What started out as a cover crop is now a chance to experiment in a grain harvesting. Mr.J had planted this Buckwheat last July in a new garden plot next door. Mother Nature had her own plans and rain came down preventing it from being cut & integrated into the soil at the proper time. I recently asked Mr.J if he would want to try a small portion for harvesting the grain so it's not a waste. When he said go for it, I could not have been happier. My distraught mood earlier in the summer over NOT being able to make my grain video is still not 100% turned BUT I will do the best with what I have been so kindly given instead of turning away from the gift of opportunity. With the best of intentions to make things solid.
The flowering Buckwheat on September 14th
The rain began overnight after this harvest so I doubt I will have anything more harvestable. At least the experience & a little grain were gained.
**TIP: as for removing the hull, The grain is spread out to dry, then a jaunt in the oven for 90 minutes at 180 F degrees to help dry it to the proper stage. Once dried, using a manual OLD style meat grinder with the multi hole disk- simply feed the grain through, using adequate hole size disk to grain size, which will help"open" the hull. Then spread out on sheet, spread around a bit, rough it up some. No need to be gentle. Flop around in the sheet, beat it a little, then spread out again. Use a fan, starting on lowest setting angled at level to gently "blow" hulls from the grain kernal. THEN either store away or Bust out the grain grinder Grain Maker and Mill some buckwheat flour. Our entire family can operate the Grain Maker, despite what some much older reviews on other sites have stated. If my 5 year old can turn the handle, then it's not a hard job to do.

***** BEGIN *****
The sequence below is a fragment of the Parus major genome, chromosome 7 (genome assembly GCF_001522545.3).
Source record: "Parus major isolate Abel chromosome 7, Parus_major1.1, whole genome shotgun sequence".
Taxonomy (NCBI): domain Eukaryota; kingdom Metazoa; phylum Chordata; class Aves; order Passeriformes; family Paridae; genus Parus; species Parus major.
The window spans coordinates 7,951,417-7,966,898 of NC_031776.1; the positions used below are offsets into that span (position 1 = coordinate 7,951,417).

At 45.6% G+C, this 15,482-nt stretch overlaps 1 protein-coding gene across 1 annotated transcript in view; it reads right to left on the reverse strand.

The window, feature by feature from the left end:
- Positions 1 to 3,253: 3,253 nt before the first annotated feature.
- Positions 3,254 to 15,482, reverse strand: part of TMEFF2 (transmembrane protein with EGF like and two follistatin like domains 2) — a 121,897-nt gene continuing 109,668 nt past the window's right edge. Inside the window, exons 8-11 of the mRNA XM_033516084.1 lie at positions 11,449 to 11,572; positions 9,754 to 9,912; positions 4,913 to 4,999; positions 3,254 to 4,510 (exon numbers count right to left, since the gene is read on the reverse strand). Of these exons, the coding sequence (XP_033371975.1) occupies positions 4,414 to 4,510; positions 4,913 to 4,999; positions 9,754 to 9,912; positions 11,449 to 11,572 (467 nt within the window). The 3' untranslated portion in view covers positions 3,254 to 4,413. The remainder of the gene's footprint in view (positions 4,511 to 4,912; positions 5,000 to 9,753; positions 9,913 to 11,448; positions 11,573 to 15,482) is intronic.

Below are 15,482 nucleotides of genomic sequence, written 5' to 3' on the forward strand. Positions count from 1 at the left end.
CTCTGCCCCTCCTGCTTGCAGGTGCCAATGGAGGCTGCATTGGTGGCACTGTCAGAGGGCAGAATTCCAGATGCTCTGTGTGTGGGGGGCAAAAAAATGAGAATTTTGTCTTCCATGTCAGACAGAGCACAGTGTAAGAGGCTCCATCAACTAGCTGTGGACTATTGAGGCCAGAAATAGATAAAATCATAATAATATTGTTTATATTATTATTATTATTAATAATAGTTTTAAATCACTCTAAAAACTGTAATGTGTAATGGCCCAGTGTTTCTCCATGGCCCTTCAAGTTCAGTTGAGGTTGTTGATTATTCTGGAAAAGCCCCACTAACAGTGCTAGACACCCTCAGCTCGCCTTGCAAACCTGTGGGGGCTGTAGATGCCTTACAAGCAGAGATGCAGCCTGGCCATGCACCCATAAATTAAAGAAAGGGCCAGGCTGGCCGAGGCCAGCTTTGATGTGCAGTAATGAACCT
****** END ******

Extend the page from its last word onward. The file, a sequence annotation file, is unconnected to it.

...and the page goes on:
Stay tuned for more on this subject coming next week. My trip to the LDS cannery for stocking up on bulk wheat berries & more. **